The unintentionally hilarious advert for the Quant e-Sportlimousine makes an unintentionally hilarious demand of its viewers: ‘Imagine a car unlike you have ever imagined.’ Yet, putting this awkward imperative aside, the e-Sportlimousine might actually be a car unlike you have ever imagined. It’s a gull-winged, four-seated, touch-screened, Ferrari-looking piece of automobile. It has 912 horsepower, its top speed is 236 mph, it goes from 0 to 60 in just under three seconds. But here’s the specification that may really astound you: it runs on salt water!
Okay, this isn’t salt water as we normally understand it. Its two electrolyte solutions made from various metal salts and other secret ingredients. These solutions are stored in tanks at the back of the car, from where they’re pumped through a special battery, past a membrane separating them both, to eventually produce electricity. That electricity is then used to power four separate motors at each of the wheels. The company behind the technology, NanoFlowcell, says that it stores more energy than the lithium-ion batteries used in most electric cars. Just fill up on the electrolyte solutions, and you’re good to go for between 249 and 373 miles.
Sound great? It’s worth remembering that the e-Sportlimousine is still very much a prototype. It has been shown off at various motor shows this year, but that’s about it. We still don’t know whether NanoFlowcell’s claims are scientific fact or just plain bravado. A spell of testing on public roads, which was recently granted by European authorities, could help yield some answers.
But, whatever comes of it, the Quant e-Sportlimousine is indicative of the times in motoring. The electric car has, for some time, been an answer to an ever more pressing question: how can we diminish our reliance on fossil fuels before they either run out or fug up our atmosphere? But now there’s an increasing number of answers to that question. Some of those answers will be right, some of them will be wrong. Some of them will catch on, some of them will flop. This is the nature of a competitive marketplace.
Another of these potential answers is hydrogen. This one has been around for a while, but it’s gaining new and rather unexpected traction, thanks to Honda, Hyundai and Toyota developing new hydrogen fuel cell vehicles this year. Their work is, in some ways, similar to that being done by Quant. The hydrogen is stored on the car, just like the saline solutions, from where it’s stripped of its electrons by fuel cells, which then act as a ready stream of electricity to power the vehicle itself. The denuded hydrogen goes on to be combined with oxygen to produce nothing more than water, in the form of steam from the exhaust pipe. No wonder polities such as California are going out of their way to incentivise hydrogen vehicles.
And then there’s the option of biofuels. These are much closer to the fuels that we traditionally pump into our cars. Biodiesel, for instance, can be used in any car with a diesel engine; except, instead of coming out of the prehistoric ground, it’s made by chemically converting the sorts of vegetable oils that we use in our cooking. Ethanol requires slightly retooled engines to work properly, but it too is made out of plant materials. Neither of these fuels are as clean as hydrogen or salt water, but it’s thought that they’re cleaner than fossil fuels. And they’re also available in abundance. If farmers can grow it, we can burn it.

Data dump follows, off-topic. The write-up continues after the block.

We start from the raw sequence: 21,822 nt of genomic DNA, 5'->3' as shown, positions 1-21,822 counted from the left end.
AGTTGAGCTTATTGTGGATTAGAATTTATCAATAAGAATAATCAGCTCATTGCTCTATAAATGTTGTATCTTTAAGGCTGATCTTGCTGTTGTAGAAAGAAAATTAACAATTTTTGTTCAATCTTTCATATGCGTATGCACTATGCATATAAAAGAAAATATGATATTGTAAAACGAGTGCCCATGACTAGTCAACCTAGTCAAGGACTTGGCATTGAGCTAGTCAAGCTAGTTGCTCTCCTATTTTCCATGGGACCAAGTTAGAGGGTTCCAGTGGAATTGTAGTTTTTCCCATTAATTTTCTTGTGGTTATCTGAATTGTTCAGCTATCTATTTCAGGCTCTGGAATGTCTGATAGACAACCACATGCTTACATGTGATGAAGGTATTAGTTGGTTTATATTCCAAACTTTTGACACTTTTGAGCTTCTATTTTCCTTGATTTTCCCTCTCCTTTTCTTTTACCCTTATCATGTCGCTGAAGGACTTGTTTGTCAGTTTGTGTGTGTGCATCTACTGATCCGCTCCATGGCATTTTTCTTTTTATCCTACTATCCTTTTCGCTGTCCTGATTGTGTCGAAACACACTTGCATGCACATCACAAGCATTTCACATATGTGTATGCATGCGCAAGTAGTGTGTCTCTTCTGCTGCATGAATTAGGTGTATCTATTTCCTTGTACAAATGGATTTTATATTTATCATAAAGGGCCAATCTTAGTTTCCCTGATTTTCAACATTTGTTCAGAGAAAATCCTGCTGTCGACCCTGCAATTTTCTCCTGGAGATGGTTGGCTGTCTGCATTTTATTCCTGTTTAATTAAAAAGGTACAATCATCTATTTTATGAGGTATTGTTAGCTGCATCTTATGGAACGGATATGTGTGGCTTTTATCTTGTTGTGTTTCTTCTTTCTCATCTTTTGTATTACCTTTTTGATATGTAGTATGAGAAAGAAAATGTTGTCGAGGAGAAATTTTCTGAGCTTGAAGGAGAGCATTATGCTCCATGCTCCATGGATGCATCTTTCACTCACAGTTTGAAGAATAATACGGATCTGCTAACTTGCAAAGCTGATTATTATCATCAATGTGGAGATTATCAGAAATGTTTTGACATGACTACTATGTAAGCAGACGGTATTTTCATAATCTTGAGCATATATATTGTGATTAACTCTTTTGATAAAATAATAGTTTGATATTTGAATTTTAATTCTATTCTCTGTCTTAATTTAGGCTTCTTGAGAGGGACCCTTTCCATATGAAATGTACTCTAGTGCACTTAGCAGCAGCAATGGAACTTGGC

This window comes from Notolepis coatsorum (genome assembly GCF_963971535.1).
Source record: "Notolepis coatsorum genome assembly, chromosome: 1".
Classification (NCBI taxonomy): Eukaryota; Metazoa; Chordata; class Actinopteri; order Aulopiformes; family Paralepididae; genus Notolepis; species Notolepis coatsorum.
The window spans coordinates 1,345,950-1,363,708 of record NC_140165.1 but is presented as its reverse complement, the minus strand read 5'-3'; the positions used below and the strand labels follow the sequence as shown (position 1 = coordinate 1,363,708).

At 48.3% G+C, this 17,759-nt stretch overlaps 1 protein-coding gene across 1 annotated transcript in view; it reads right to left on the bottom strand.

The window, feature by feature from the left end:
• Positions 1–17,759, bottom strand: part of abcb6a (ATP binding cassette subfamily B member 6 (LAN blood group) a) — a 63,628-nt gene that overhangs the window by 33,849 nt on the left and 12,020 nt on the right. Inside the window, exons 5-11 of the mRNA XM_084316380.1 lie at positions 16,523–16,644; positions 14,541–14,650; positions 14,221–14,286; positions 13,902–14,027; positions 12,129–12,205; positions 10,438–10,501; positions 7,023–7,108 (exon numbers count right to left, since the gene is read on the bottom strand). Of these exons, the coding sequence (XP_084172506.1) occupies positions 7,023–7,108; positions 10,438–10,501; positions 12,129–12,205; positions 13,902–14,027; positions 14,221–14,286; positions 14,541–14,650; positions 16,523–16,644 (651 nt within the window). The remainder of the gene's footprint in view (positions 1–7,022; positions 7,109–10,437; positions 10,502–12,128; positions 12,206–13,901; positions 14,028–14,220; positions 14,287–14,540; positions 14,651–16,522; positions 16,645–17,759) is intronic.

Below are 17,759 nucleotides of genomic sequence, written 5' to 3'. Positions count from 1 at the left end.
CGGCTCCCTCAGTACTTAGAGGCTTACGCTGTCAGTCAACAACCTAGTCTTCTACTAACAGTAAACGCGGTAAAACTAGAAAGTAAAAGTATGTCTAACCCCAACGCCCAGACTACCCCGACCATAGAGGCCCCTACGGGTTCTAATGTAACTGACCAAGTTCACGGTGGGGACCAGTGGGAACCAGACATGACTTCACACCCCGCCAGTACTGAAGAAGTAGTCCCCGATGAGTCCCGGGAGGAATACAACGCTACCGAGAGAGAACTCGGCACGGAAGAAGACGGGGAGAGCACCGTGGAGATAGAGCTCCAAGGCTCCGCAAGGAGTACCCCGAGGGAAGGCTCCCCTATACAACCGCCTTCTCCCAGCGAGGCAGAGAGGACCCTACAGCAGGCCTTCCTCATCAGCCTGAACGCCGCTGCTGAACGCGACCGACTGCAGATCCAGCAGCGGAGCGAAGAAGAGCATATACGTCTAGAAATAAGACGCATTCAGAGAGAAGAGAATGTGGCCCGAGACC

So, which one of these will catch on? It depends what you mean by ‘catching on’. Vehicles that can run on ethanol may be an unusual concept in Britain, but there are already over 20 million of them on Brazil’s roads. In that case, in that locality, they’ve already caught on to the point that they’re everyday practice.
But that doesn’t mean that biofuels are on their way to global domination – far from it. For all of their advantages over fossil fuels and even over some of the other modern alternatives, they have plenty of disadvantages too. Among them is the simmering debate about their true environmental impact. Is it really good for our planet to mass-produce crops on the scale required for fuel conversion, taking over fields that were previously used for food agriculture? Some scientists think not.
In the end, this is what the debate about alternative fuels becomes: a complicated latticework of pros and cons. Just consider the hydrogen method again. Because it produces its own electricity, rather than drawing it from a National Grid that is pockmarked with coal-burning power stations, these are probably greener overall than plug-in vehicles such as the Tesla Model S. But this also gives the Model S its major advantage: it already has a ready-made infrastructure in place. If Elon Musk wants us to drive his cars, he basically just needs to attach a few charging points to the grid. If other manufacturers want us in their hydrogen fuel cell vehicles, well… where is the hydrogen infrastructure? It’s only in its infancy, and it’s a very costly infancy at that.
Which brings us back to the Quant e-Sportslimousine and its special brand of salt water. Surely that wouldn’t require as much new infrastructure; just petrol stations prepared to pump out the requisite electrolyte solutions into cars built for purpose? Hm, perhaps. But perhaps this technology is being tested in a top-end sports car for a reason. Perhaps it’s too expensive for ordinary consumption. Perhaps, perhaps, perhaps. The only thing we know is that motoring is in a whirl. ‘The future,’ as a wise man once put it, ‘is unwritten.’